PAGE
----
Biden's Ukraine request sets stage for GOP showdown
President Biden's request for $20 billion in additional funding for Ukraine has teed up the first major test of the anti-interventionist sentiment coursing through the GOP — with real-world implications for Kyiv's existential war.
Why it matters: House Speaker Kevin McCarthy (R-Calif.) told Punchbowl News in June that a supplemental aid package for Ukraine is "not going anywhere" in the House, signaling that extra funding would have to come through an appropriations process already plagued by GOP infighting.
What they're saying: "A Republican-led House will not rubber-stamp any blank-check funding requests; rather, the Administration's emergency funding requests must be reviewed and scrutinized on their merits consistent with the practice and principles of our majority," a McCarthy spokesperson said in a statement.
Driving the news: Biden's request today paired new Ukraine aid with $12 billion for emergency disaster relief and nearly $4 billion for border and migration-related programs.
- Under the debt ceiling deal negotiated between Biden and McCarthy, the Pentagon's budget cannot exceed $886 billion — a cap that infuriated Republican hawks in the Senate and spurred calls for a supplemental bill.
- A senior House Republican told Axios that a standalone Ukraine bill would be "an absolute disaster" for Republicans, 89 of whom voted to cut $300 million in aid just last month.
By the numbers: A recent CNN poll found 55% of Americans do not believe Congress should authorize more funding for Ukraine, including 71% of Republicans.
- The record levels of skepticism represent a stark shift from the early days of Russia's invasion, when just 7% of Americans believed the U.S. was providing "too much" support to Ukraine, according to Pew.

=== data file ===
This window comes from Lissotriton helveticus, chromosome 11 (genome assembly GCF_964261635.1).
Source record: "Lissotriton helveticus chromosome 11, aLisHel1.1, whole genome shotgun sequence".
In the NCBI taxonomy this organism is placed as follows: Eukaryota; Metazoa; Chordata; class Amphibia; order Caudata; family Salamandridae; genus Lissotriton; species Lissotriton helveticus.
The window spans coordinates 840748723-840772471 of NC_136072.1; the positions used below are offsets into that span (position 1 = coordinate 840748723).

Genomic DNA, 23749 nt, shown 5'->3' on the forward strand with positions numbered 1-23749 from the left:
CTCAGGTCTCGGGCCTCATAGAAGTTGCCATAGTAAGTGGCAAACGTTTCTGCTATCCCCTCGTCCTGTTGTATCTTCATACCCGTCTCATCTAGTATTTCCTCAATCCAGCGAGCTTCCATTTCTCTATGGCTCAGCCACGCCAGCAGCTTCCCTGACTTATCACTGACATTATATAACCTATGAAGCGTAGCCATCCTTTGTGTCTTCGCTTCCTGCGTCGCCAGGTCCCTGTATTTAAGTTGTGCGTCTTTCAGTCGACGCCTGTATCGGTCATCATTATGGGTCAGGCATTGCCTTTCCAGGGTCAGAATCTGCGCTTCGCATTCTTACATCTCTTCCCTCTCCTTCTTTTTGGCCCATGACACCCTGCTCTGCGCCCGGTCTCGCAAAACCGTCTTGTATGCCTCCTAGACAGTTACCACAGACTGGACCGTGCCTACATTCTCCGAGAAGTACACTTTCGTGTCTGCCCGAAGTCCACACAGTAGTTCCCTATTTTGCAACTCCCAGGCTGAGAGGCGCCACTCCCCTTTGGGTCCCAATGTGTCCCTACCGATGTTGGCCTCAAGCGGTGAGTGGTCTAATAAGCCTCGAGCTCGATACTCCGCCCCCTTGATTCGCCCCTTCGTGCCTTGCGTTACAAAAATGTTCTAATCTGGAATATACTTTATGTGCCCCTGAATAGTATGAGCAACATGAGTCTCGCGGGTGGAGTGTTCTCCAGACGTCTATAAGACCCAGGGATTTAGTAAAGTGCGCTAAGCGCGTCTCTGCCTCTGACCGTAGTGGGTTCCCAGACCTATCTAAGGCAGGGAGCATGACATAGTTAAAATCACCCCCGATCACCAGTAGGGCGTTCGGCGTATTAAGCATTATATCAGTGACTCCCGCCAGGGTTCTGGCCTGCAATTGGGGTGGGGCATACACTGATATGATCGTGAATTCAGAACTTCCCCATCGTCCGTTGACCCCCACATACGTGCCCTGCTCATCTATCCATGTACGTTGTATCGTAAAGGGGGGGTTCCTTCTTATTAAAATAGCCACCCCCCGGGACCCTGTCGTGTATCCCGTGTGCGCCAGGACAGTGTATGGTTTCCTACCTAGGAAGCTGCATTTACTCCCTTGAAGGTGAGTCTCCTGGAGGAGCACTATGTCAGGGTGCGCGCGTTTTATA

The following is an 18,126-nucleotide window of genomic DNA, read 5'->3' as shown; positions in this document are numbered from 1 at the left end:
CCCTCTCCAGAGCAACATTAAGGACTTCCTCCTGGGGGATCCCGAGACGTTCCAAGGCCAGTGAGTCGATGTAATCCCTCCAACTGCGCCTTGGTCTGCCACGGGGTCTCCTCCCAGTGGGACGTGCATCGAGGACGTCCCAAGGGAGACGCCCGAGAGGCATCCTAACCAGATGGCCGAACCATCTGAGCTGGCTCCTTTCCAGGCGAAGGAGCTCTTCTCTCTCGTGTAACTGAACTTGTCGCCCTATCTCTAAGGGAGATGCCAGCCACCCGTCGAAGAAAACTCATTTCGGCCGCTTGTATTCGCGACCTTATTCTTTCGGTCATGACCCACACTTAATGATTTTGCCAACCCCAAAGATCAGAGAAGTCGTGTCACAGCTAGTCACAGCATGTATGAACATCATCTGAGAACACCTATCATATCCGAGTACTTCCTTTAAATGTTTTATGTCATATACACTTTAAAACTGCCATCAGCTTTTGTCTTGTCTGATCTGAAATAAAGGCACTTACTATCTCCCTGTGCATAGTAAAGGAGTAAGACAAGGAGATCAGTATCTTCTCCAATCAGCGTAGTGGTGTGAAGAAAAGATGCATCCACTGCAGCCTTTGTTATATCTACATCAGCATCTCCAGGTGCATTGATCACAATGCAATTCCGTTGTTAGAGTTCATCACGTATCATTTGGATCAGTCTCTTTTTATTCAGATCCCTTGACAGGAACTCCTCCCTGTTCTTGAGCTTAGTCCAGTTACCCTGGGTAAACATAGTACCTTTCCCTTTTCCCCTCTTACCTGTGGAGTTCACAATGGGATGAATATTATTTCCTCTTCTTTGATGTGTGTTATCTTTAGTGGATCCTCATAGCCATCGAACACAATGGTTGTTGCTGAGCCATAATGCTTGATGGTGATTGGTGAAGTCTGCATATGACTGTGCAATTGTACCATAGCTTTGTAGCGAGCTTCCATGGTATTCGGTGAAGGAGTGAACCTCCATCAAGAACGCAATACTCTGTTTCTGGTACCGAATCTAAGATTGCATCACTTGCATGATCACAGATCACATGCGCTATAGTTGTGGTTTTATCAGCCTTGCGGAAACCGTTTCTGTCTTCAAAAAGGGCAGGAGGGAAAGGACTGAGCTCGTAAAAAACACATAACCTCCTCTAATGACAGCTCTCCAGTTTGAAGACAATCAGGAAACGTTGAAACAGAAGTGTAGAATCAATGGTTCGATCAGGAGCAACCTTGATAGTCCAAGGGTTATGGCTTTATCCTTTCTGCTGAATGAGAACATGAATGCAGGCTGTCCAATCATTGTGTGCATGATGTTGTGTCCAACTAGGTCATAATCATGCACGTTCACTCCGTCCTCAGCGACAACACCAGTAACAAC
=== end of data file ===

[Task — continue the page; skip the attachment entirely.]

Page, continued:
- Former President Trump has called on Republicans to "refuse to authorize a single additional shipment" of weapons to Ukraine until "the FBI, DOJ and IRS hand over" evidence in the House's Biden family investigation.
The big picture: Ukraine's high-stakes counteroffensive this summer has produced fewer territorial gains than anticipated, darkening the mood in a country that has been under assault for 18 months, the Washington Post reports.
- The use of U.S.-made cluster munitions has fueled recent breakthroughs in Russian lines, however, and the first batch of Abrams tanks are expected to arrive in Ukraine by early fall.
- A senior administration official told reporters that existing funding for Ukraine will last through September, and that the supplemental package will "get us through" the first quarter of 2024 if the war is still ongoing.
The bottom line: A House vote on Ukraine aid would likely pass with the support of Democrats and Republican hawks. Whether it gets to the floor will depend on McCarthy's appetite for yet another right-wing uprising.